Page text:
Chmod +X

Chmod +X

[#the-short-answer]The Short Answer[#the-short-answer]

On Linux and Unix-like operating systems (MacOS included), the [.inline-code]chmod[.inline-code] command is used to change the permissions of files and directories. The [.inline-code]x[.inline-code] option specifically sets the execute permission on a file, allowing it to be run as a program.

For example, to make a script executable by every user on the system, you can use the following command:

 $ chmod +x script.sh

Then run the script directly:

 $ ./script.sh

Note that the [.inline-code]+[.inline-code] sign here translates to “add permission”.

[#execute-permission-directories]The Execute Permission For Directories[#execute-permission-directories]

In the case of directories, the execute permission has a slightly different meaning than for files, as when set, it allows users to list their content using the [.inline-code]ls[.inline-code] command, or enter them using the [.inline-code]cd[.inline-code] command.

[#setting-execute-permission]Setting The Execute Permission For Specific Users[#setting-execute-permission]

In some cases, you might want to control which user is allowed to execute a file.

To do so, you can use a combination of the letters:

  • [.inline-code]a[.inline-code] for all; which designates all users on the system.
  • [.inline-code]u[.inline-code] for user; which is the user account that created the file or has been assigned ownership of the file
  • [.inline-code]g[.inline-code] for group; which is a collection of user accounts, such as members of the same team, that have been granted certain permissions on the file.
  • [.inline-code]o[.inline-code] for others; which are all other users who are not the owner or members of the group associated with the file.

[#execute-permission-owner-of-file]Use [.inline-code]u+x[.inline-code] to give execute permission to the owner of the file only[#execute-permission-owner-of-file]

[#execute-permission-owner-and-group]Use [.inline-code]ug+x[.inline-code] to give execute permission to the owner of the file and the group[#execute-permission-owner-and-group]

[#execute-permission-everyone]Use [.inline-code]a+x[.inline-code] to give execute permission to everyone[#execute-permission-everyone]

Note that in this last case, executing [.inline-code]chmod a+x[.inline-code] has the same effect as [.inline-code]chmod +x[.inline-code].

[#execute-permission-conditionally]Setting The Execute Permission Conditionally[#execute-permission-conditionally]

The [.inline-code]X[.inline-code] (uppercase [.inline-code]x[.inline-code]) option allows to conditionally set the execute permission of files and directories.

When used:

  • If the target is a directory, then it sets the execute permission for the owner, the group, and the others, allowing them to list and enter the directory.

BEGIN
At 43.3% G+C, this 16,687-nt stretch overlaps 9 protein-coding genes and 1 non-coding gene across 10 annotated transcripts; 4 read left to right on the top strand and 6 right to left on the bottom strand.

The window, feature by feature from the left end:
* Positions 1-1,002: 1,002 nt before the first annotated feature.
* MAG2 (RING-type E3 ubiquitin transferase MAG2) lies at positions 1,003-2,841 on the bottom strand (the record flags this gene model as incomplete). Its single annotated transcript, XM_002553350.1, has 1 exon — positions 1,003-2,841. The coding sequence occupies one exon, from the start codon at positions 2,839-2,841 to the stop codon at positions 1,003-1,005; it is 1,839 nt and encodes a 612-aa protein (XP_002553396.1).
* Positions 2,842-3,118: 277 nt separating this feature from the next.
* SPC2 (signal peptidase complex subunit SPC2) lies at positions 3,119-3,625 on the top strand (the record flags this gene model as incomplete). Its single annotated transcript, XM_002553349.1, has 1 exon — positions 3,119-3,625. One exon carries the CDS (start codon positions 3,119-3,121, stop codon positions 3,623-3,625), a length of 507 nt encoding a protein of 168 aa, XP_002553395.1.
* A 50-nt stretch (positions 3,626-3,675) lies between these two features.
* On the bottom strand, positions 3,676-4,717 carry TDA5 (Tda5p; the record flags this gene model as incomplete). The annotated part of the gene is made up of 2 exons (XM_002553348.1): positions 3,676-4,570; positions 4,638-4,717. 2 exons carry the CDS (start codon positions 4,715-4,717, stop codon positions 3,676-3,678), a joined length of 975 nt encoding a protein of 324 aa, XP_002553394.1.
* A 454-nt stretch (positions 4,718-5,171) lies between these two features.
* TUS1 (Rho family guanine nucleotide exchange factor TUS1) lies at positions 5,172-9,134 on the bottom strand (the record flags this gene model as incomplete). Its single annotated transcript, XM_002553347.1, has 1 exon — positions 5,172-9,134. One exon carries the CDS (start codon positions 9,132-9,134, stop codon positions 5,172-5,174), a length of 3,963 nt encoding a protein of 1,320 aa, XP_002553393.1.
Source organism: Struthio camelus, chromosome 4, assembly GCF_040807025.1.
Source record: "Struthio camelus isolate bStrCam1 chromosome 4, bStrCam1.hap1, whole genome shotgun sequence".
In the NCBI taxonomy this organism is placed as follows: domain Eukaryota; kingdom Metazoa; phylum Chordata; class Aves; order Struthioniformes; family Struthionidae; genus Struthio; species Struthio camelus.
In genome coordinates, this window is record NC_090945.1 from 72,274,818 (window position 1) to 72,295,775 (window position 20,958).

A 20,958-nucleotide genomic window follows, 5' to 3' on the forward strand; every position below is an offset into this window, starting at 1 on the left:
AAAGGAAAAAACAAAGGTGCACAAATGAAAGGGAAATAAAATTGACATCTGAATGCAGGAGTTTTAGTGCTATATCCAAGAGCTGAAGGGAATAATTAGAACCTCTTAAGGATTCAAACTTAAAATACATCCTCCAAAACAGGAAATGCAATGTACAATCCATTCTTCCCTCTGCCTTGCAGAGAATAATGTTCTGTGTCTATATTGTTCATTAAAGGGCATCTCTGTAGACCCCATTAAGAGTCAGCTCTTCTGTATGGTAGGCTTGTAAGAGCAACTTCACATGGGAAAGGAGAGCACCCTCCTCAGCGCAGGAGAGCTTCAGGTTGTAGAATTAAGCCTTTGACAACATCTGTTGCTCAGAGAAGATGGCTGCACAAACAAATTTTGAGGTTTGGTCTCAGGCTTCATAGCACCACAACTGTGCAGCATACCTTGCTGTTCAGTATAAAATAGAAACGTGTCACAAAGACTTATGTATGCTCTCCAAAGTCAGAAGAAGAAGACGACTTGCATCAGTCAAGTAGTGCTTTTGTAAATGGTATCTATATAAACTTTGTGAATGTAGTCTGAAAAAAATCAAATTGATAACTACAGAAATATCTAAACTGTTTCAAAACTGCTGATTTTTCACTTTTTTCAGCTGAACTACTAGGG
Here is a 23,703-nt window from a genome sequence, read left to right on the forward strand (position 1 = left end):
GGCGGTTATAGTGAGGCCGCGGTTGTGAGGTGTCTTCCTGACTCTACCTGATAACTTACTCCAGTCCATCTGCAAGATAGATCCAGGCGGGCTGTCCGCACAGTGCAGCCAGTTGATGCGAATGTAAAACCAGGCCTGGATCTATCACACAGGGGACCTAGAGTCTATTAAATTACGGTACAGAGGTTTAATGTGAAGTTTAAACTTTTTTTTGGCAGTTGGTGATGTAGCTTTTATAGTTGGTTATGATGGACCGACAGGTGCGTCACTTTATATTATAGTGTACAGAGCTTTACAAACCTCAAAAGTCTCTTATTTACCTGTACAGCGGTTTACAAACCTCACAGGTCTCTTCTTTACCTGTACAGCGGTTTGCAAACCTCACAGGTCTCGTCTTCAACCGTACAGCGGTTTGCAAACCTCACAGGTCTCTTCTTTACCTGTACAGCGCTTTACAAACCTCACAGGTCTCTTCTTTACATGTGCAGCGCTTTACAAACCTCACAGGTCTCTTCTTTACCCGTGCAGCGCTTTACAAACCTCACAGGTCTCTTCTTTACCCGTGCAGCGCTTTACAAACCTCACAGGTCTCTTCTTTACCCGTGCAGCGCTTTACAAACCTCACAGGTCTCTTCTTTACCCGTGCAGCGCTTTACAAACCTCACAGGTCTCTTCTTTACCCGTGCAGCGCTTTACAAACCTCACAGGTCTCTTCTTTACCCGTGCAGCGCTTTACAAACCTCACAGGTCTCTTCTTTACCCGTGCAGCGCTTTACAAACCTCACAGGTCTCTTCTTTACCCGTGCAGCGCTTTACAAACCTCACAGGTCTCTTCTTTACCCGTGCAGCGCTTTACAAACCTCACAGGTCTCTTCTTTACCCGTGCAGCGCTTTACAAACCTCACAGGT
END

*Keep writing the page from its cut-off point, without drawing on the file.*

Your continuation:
• If the target is a regular file, then it doesn’t set the execute permission, unless it is already enabled on at least one of the owner, the group, or the others.

This option is particularly useful when you want to recursively change the permission of a directory and its subdirectories, without affecting the regular files themselves.

For example, let’s consider the following [.inline-code]tmp[.inline-code] directory:

Running the [.inline-code]chmod -R g+X[.inline-code] command on this directory will set the execute permission for the group on:

  • The [.inline-code]tmp[.inline-code] directory.
  • The [.inline-code]dir_1[.inline-code] subdirectory.
  • The [.inline-code]script_1.sh[.inline-code] file.

But will leave the permissions of the [.inline-code]script.sh[.inline-code] file unchanged.

Note that running [.inline-code]chmod +X[.inline-code] will have the same effect as running [.inline-code]chmod a+X[.inline-code].

[#sudo-chmod]Using the [.inline-code]chmod[.inline-code] command with [.inline-code]sudo[.inline-code][#sudo-chmod]

The [.inline-code]sudo[.inline-code] command is used to execute a command as the superuser (or root).

Executing the [.inline-code]chmod[.inline-code] command with [.inline-code]sudo[.inline-code] allows you to modify the permissions of files or directories that you do not have access to as the current user.

For example, you can use the [.inline-code]sudo chmod +x[.inline-code] command on a system file to give permission to all users to execute it.

 $ sudo chmod +x /sbin/reboot

It is important to note that giving the execute permission to all users to a file or directory belonging to the system may lead to security vulnerabilities and have unintended consequences.